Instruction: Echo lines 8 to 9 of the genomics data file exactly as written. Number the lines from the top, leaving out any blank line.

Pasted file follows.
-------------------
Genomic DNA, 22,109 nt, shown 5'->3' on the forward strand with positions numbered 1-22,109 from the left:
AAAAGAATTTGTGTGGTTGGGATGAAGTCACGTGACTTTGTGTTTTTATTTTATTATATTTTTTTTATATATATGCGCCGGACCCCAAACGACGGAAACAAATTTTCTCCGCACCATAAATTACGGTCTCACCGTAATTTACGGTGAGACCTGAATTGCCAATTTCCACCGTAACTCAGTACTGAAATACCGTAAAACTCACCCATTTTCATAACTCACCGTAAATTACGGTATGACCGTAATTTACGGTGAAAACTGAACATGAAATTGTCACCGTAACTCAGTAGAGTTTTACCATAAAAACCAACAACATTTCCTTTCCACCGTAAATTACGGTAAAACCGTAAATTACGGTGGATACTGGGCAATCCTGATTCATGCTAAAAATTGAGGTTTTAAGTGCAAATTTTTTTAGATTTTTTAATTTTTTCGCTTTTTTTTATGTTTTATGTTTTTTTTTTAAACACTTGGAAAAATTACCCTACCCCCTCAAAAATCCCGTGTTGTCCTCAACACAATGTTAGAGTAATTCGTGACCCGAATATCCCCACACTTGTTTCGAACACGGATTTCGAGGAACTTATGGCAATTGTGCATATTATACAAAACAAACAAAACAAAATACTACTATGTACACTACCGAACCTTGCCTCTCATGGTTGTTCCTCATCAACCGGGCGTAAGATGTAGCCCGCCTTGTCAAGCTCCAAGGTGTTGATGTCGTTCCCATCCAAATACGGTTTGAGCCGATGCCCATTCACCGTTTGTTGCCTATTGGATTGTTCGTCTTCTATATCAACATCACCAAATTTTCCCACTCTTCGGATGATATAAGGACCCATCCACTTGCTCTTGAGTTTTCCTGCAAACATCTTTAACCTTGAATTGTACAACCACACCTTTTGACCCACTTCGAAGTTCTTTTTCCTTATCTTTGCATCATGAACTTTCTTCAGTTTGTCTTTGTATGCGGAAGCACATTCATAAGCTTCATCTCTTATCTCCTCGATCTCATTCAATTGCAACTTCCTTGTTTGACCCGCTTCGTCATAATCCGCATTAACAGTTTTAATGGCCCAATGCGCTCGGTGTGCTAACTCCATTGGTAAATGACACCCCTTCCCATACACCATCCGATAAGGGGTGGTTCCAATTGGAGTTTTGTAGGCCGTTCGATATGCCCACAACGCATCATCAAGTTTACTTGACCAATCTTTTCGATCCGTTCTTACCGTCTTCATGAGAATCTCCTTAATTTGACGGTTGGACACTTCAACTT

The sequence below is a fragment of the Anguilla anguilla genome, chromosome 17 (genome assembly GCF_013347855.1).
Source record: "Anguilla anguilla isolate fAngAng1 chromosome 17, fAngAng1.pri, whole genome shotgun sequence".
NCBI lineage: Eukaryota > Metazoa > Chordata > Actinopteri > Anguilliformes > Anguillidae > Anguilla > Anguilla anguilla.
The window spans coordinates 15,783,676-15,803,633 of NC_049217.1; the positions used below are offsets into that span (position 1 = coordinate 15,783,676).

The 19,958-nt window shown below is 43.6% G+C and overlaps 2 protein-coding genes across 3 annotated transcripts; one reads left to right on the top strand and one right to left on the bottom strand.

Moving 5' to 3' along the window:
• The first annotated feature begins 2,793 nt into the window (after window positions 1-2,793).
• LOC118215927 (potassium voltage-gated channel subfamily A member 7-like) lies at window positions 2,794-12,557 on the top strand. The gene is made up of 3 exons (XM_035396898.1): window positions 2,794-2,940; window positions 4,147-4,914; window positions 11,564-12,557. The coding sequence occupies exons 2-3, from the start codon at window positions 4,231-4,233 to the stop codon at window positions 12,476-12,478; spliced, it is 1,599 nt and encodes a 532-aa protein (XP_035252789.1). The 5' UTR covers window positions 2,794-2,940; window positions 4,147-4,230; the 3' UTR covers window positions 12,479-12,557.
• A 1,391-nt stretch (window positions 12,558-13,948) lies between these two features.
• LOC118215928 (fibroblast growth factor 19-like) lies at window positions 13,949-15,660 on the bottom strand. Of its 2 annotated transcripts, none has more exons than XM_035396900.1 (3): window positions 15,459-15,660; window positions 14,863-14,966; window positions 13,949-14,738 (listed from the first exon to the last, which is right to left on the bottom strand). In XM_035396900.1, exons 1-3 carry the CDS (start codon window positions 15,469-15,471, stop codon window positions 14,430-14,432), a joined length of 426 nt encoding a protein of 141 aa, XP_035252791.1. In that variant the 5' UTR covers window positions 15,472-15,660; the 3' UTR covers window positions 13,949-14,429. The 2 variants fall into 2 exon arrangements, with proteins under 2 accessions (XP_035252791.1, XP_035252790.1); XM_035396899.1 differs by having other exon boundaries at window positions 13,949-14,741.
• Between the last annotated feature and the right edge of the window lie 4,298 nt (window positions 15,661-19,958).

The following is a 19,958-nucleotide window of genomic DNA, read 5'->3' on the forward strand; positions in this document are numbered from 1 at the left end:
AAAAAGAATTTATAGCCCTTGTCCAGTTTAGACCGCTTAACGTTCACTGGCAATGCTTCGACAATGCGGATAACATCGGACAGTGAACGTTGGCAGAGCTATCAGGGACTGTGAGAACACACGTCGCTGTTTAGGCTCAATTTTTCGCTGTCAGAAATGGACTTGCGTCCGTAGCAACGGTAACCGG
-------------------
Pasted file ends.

Moving 5' to 3' along the window:
• The first annotated feature begins 2,793 nt into the window (after window positions 1-2,793).